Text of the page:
Of the 27 oil platforms in federal waters off the coast of California, 18 are located off the coast of Santa Barbara County. Clearly, there’s lots of oil here. For environmentalists such as Linda Krop, chief counsel with the Environmental Defense Center (EDC), this reality, coupled with the imminent ascendancy of President-elect Donald Trump, is cause for serious concern. “Oil, air, water, eco-system protection — we have no idea what this administration will do,” Krop said. “Everything is on the table.” Specifically, Krop is worried that a Trump White House could add tracts under a recently approved federal leasing proposal that does not expire until 2022. Though no Pacific tracts are currently included, the new administration could amend that plan without congressional approval. “We feel we’re in the bull’s-eye,” she said. “We used to have 40 more leases [tracts leased by oil companies from the federal government for oil production] that we had to extinguish through litigation. So the interest is clearly there.”
Even if that were to happen, Krop believes any new leasing plans would still face multiple hurdles. Additional environmental analysis would be required, public hearings held, legal findings made, and the California Coastal Commission would have to be persuaded. Nothing would happen overnight.
Peter Cantle, head of Santa Barbara County’s Energy Division — created to focus on offshore oil permitting issues — said such activity is driven by the price of oil per barrel. “It ebbs and flows with political pressure, but mostly it’s market-driven.” According to Cantle, there’s no obvious price-per-barrel threshold that activates industry interest. “Every project is different. The cost of getting oil out of the ground varies,” he said. “What happens next will be driven by oil markets and changes in the price of oil.”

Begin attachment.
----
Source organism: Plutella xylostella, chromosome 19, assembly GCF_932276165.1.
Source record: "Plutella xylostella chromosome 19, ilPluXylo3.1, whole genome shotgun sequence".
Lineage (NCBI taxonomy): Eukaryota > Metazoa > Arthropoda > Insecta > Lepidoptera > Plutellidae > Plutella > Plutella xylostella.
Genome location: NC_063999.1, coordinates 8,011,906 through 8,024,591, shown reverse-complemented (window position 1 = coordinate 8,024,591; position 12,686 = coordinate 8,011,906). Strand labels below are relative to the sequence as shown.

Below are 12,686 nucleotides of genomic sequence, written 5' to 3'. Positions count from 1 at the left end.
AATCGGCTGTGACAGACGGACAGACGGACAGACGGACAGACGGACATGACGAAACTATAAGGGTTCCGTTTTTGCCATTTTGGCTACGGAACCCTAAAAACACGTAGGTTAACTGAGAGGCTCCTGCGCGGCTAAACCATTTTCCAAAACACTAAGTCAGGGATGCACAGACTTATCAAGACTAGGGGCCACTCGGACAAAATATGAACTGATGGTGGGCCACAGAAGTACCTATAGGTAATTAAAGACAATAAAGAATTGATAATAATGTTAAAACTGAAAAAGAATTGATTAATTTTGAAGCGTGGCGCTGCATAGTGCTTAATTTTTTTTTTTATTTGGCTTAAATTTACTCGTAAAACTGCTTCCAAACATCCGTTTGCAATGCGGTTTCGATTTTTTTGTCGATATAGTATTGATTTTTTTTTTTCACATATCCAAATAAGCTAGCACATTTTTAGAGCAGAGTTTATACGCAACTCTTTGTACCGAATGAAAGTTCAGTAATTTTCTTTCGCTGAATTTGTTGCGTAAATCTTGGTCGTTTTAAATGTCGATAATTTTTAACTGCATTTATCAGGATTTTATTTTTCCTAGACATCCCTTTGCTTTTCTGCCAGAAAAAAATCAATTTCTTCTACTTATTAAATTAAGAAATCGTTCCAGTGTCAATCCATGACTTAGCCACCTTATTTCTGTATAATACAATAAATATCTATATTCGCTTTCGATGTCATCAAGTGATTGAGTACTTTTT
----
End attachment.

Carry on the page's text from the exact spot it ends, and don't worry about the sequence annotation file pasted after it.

For Krop, who has spent three decades leading the legal charge against offshore oil development in Santa Barbara County, that’s not reassuring. New technologies such as hydraulic fracking and oil acidification, she said, can extend the life span of platforms well past their anticipated expiration date. Offshore fracking, for example, has proved extremely difficult for oil watchdogs to track. For years, the federal agencies involved in permitting such activities denied fracking was even happening. It took a Freedom of Information Act lawsuit by the EDC to bring such activity to light. Krop then sued, arguing that the across-the-counter fracking permits dispensed by the Bureau of Ocean Energy Management (BOEM), formerly the Minerals Management Service, violated safeguards requiring environmental review. The agency then prepared an environmental review document that concluded offshore fracking and acidizing pose no significant environmental risks. In recent months, the EDC has filed a lawsuit contending that a conclusion was arrived at without any consideration of 25 species of endangered offshore sea life. That legal battle will continue into the regime of Donald Trump.